Saudi Arabia’s megaprojects in spotlight at Riyadh International Book Fair

The fair continues until March 23 at the Riyadh International Convention and Exhibition Center. (SPA)
Updated 19 March 2019

Saudi Arabia’s megaprojects in spotlight at Riyadh International Book Fair

  • UN-recognized Saudi cultural heritage showcased
  • The Red Sea gate shows a virtual image of the Kingdom’s coast in the future

RIYADH: Visitors arriving at the Riyadh International Book Fair 2019, one of the region’s largest cultural events, enter through four main gates bearing the names of the Saudi Vision 2030’s megaprojects: Neom, Qiddiyah, Red Sea and Amaala. The aim is to introduce visitors to the Kingdom’s hopes, ambitions and future plans.

The first gate leads visitors to virtual photos of the Qiddiya project. This is a cultural, sports and recreational project in Al-Qidiyya city, southwest of Riyadh. The city was named after the Aba Al-Qid road (Camel Trail) that used to connect Al-Yamama to Hijaz.
The second gate, Neom, contained a large electronic chip, alternative energy-based lighting and photos of Neom future projects. Neom is based in three countries, Saudi Arabia, Jordan and Egypt, with a half-a-trillion-dollar investment and the support of the Public Investment Fund of Saudi Arabia.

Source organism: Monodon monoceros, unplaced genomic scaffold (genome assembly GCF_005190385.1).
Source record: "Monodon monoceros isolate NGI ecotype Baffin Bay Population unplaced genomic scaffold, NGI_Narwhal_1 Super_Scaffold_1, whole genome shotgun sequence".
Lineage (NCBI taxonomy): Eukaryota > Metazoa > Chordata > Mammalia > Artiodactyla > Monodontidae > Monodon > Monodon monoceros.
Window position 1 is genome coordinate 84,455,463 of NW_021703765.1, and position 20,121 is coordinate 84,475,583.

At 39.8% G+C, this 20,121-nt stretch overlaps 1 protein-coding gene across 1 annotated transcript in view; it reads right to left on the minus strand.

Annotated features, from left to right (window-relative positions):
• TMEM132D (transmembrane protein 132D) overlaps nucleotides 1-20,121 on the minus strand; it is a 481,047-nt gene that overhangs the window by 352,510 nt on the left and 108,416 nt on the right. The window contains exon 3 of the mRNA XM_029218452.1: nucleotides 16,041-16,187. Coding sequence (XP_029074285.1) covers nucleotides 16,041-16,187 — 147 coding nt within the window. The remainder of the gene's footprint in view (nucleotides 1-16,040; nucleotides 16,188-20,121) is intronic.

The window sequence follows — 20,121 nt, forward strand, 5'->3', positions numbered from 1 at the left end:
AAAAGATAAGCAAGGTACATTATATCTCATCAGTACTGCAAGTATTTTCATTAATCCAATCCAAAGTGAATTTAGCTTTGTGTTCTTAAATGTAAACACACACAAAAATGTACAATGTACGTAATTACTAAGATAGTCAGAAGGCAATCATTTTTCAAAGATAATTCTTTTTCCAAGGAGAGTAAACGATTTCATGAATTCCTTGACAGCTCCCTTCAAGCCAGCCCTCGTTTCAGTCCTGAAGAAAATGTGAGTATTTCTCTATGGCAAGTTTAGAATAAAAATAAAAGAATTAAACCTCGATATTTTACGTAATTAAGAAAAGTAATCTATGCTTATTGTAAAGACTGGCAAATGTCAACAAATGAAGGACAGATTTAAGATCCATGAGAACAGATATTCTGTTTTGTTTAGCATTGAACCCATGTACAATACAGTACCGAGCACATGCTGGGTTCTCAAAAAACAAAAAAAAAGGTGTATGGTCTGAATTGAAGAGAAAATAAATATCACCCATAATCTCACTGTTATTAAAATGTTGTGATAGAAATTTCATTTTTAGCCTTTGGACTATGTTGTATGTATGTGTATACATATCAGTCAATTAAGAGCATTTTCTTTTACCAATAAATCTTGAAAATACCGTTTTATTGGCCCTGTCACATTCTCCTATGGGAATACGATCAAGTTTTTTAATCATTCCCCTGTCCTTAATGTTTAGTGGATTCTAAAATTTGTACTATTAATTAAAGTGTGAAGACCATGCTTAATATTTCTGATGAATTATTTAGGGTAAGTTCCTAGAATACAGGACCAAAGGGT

Located in the northwest of the Kingdom, the project will stretch across the Egyptian and Jordanian borders. Neom aims to transform the Kingdom into an international pioneering example, through the introduction of value chains of industry and technology.
The origin of the name is a combination of the word “neo” — Latin for “new,” and the first letter “m” of the Arabic word “mustaqbal” which translates as “future.”
The Red Sea gate shows a virtual image of the Kingdom’s coast in the future. This is a touristic project that includes more than 50 islands located between the cities of Umluj and Al-Wajh. It covers a number of the Red Sea’s untouched islands, as well as the archaeological site of Madain Saleh and a nature reserve containing regional flora and fauna.
The Amaala project displayed at the fourth gate of the fair will offer an ultra-luxurious touristic experience focused upon wellness, healthy living and meditation, thanks to the site’s moderate climate. The project will be within the Mohammed bin Salman Natural Reserve in the northwest of the Kingdom, to the south of the Neom project.

Cultural heritage
Saudi cultural heritage, that has been officially recognized by the UN Educational, Scientific and Cultural Organization, is being celebrated with an exhibition at the fair. The display includes official UNESCO certificates awarded in recognition of the importance of Arab and Saudi culture and traditions such as the mizmar flute; Arabic coffee; the majlis; Al-Qatt Al-Asiri interior wall decorations; the Ardeh, the Saudi folkloric dance; and falconry.